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  • Writer's pictureRandy Shaffer

Who Supports Marijuana? Ohio Senate Race

Updated: Dec 7, 2022

This is the final entry in a series from Ohio Marijuana Card this 2018 election season. This series details a few of the different political candidates running for office throughout the Buckeye State, and what their stance is on medical marijuana and recreational marijuana.

Our first entry explored why cannabis is the best option for candidates hoping to gain an edge over competitors, and why any candidate who passionately advocates for marijuana on their campaign trail will win, no matter what. You can give it a read by clicking here.

The second edition explored gubernatorial candidates, and the third edition took a look at the Ohio Attorney General race. For this final edition, we will be taking a look at the Ohio Senate race.

Please note: Ohio Marijuana Card does not endorse any political candidate at this time. This series serves to offer a history of who is for or against marijuana in Ohio, why they may have that stance, and why it is important to come out in support of legalization efforts.

Jim Renacci - Hard no on legalization

The Ohio Senate race has been in full swing for several months now, but neither candidate has expressed much opinion on the subject of marijuana legalization. This is pretty frustrating as cannabis legalization will be a major issue now that both Canada and Mexico are considering, or have already passed, legalization efforts.

Alas, Jim Renacci has done little to campaign on the subject, nor has he taken much of a stance on the issue, despite marijuana legalization efforts in Ohio making it to the ballot as recently as 2015. It's downright odd to find so little about a candidate's take on cannabis. That is, unless they are opposed to legalization and are intentionally keeping mum on the subject.

When searching through VoteSmart's database of public statements, Renacci came up with zero public statements on marijuana. However, NORML scored his performance as a government official, rating him a 'D' on the subject of legalization. And Dayton Daily News reports that he is opposed to recreational legalization and is "closely watching" the implementation of the medical marijuana Ohio program.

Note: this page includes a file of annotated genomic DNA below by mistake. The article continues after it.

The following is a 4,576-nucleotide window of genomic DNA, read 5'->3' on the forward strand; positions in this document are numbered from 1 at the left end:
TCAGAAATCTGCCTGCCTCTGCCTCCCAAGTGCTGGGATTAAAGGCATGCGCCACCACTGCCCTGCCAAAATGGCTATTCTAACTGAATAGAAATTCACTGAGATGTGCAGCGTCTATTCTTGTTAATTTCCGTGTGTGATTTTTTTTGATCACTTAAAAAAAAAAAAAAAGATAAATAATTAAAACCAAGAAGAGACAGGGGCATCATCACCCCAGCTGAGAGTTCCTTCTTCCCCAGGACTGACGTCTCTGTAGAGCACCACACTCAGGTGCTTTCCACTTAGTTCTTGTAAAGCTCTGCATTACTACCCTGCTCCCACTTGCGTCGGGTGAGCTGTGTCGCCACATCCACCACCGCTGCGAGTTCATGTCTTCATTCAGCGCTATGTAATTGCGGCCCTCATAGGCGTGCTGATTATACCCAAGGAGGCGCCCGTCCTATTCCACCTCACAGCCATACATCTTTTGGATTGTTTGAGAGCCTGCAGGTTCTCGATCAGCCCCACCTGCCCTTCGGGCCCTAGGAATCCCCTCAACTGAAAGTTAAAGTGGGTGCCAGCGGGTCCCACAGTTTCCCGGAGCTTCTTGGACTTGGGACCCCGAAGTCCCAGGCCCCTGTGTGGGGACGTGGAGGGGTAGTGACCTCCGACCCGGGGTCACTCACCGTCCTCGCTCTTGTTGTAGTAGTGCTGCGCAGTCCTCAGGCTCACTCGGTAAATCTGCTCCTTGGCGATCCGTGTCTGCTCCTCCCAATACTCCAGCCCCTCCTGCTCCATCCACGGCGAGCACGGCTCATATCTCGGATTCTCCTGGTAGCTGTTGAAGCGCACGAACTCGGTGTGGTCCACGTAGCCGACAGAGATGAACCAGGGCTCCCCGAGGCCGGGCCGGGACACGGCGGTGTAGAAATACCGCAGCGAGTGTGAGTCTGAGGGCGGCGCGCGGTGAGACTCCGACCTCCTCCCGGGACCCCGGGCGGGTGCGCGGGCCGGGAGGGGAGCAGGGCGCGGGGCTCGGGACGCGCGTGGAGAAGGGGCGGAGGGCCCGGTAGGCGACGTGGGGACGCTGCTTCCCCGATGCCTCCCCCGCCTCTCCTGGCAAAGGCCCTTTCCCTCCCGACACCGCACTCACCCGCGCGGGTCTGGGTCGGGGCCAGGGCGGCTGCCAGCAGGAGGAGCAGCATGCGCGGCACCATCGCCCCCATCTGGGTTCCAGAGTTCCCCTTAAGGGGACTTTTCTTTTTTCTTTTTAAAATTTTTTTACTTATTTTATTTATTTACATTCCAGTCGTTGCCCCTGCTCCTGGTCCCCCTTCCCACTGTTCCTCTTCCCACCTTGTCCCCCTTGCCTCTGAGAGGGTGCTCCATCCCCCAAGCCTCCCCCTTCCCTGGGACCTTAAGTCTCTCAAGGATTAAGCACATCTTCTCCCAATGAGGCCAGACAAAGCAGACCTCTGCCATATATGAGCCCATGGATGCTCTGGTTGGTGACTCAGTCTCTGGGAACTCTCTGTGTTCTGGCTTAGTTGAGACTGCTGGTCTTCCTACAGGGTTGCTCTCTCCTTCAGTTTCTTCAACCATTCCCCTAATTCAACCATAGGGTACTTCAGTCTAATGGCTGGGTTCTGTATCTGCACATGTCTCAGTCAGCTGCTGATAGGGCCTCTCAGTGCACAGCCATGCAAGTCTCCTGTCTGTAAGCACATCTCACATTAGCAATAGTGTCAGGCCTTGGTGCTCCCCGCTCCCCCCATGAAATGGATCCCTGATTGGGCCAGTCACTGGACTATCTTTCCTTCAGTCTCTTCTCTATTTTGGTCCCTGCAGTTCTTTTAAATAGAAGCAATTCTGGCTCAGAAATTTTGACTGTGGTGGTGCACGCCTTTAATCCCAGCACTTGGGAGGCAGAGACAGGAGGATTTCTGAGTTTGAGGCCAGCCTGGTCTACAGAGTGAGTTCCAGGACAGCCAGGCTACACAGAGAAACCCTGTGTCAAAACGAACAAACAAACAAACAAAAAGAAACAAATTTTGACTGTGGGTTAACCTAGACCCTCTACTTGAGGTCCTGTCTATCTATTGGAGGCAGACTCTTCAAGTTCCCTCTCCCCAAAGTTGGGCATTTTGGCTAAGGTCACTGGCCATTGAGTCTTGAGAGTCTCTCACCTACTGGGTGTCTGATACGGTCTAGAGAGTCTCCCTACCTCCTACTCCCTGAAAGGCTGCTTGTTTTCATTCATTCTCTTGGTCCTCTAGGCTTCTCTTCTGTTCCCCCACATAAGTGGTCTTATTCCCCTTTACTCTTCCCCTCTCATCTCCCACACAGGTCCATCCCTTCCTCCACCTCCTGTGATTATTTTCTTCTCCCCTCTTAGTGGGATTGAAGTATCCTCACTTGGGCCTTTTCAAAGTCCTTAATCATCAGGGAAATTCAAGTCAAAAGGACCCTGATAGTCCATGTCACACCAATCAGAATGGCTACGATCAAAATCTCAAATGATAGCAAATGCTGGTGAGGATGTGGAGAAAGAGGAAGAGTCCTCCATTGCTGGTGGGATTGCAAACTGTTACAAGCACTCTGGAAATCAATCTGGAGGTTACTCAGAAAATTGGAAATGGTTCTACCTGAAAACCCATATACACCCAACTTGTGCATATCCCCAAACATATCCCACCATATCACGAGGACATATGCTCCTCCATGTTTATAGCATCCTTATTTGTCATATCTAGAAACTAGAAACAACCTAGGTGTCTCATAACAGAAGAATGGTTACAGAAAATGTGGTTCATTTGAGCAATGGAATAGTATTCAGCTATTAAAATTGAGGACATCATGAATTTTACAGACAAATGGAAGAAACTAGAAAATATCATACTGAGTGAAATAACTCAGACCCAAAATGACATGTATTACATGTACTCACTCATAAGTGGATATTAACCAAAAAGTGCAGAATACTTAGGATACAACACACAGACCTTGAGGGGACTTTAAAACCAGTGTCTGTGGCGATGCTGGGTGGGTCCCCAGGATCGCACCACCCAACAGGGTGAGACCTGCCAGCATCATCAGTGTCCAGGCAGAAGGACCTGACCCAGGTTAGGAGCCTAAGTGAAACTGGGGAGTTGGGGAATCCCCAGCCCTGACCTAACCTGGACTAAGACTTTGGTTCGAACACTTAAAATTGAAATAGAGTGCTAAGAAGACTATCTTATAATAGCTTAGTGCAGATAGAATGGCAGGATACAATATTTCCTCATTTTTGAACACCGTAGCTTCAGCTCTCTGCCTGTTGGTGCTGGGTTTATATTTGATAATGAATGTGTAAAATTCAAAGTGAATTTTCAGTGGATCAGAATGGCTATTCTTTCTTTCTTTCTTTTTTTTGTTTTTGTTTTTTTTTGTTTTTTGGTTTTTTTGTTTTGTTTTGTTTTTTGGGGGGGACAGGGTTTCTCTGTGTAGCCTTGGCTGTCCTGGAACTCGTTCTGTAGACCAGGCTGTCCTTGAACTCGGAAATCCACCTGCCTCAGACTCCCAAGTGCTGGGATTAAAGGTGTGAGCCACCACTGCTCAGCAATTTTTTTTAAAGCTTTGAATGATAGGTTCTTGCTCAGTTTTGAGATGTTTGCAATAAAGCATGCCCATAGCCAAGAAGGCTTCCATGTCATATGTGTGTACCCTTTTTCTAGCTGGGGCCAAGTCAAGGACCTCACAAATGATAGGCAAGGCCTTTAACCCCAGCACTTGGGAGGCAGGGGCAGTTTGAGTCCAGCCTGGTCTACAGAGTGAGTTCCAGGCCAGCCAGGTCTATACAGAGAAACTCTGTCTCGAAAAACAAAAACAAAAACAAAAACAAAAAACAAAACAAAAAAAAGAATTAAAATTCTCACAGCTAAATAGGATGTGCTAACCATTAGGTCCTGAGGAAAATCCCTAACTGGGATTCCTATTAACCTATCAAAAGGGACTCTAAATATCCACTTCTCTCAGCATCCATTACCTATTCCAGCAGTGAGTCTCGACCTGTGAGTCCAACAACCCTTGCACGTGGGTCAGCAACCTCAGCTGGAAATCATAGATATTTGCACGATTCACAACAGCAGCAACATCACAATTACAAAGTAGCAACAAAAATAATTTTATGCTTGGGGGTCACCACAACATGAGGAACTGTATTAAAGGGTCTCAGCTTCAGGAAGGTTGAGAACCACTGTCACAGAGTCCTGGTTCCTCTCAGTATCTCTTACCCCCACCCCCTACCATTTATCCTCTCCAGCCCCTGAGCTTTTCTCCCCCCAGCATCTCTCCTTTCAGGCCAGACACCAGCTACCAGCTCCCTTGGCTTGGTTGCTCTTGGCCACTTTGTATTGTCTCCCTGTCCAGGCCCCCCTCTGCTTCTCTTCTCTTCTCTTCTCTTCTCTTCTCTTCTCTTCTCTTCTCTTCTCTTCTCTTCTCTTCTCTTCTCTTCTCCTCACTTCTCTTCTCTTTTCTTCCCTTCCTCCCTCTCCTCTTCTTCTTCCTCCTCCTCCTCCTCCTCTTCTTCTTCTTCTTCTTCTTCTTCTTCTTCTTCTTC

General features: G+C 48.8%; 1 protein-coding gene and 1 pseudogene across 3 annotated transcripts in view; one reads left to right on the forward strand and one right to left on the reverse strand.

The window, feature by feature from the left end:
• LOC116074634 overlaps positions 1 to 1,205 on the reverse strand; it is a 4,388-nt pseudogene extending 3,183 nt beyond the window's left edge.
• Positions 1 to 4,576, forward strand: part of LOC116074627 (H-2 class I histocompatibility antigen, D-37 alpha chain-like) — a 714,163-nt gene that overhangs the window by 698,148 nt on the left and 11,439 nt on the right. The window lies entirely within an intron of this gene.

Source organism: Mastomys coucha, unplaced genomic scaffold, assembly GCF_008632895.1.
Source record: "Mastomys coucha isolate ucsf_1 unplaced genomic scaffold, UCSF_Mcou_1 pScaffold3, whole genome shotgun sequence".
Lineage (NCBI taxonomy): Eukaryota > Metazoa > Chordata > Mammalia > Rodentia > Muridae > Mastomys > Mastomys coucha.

Though Renacci has been silent on Ohio cannabis, he appears to be opposed to any further legalization efforts beyond medical. This could mean he'll leave Ohio's current MMJ laws alone, or he could clamp down on marijuana if such a push ever came to pass from the federal government.

Sherrod Brown - Outdated thought

Sherrod Brown is an old-thought democrat on the issue of cannabis, meaning his stance on reefer legalization is about as lifeless and outdated as they come, as to not stir the water and rattle any of his more conservative-leaning constituents. But in the past, Brown has taken an even harsher stance on legalization (see above video), earning him a score of a 'D' from NORML, and a C- from Civilized.

Sherrod Brown even made this public statement back in 2010 when he was a congressman, "While it is important to consider the potential medical benefits of marijuana, particularly for terminally ill patients whose quality of life may hinge on effective pain management, there are risks associated with making marijuana legally available. The widespread popularity and use of this drug among our nation’s youth, as well as its role as a “pipeline” drug...distinguishes it from other controlled substances, and we must be particularly careful before creating the potential for expanded access and use.”

Utilizing the tired "gateway drug" philosophy has all but crippled support for Brown from the cannabis advocacy community. While he appears fine with medical marijuana, his stance on that subject holds strong only for those who are terminally ill. For everything else, from full legalization to medical marijuana, Sherrod Brown has been soft, suggesting that more research needs to be done, and that recreational programs are risky.

Go vote!

That's it for this 2018 election season. Don't forget to vote on November 6, 2018. Remember, every vote matters, and sometimes elections can even boil down to a handful of votes, so please ... don't fool around. Vote! You can also check out what will be on your ballot by heading over to BallotReady.

Also, if you would like to contact your local representatives and tell them that you support medical marijuana, CBD legalization or full marijuana legalization, we've written up this handy resource to help.

In the meantime, if you are an Ohioan suffering from one of these 21 medical conditions you may be eligible to treat your ailment with medical marijuana. Click here to learn more about what Ohio Marijuana Card's state-certified medical marijuana doctors can do for you, or give us a call at 1-866-457-5559 and our friendly support team can walk you through the entire process, and set you up with an appointment.


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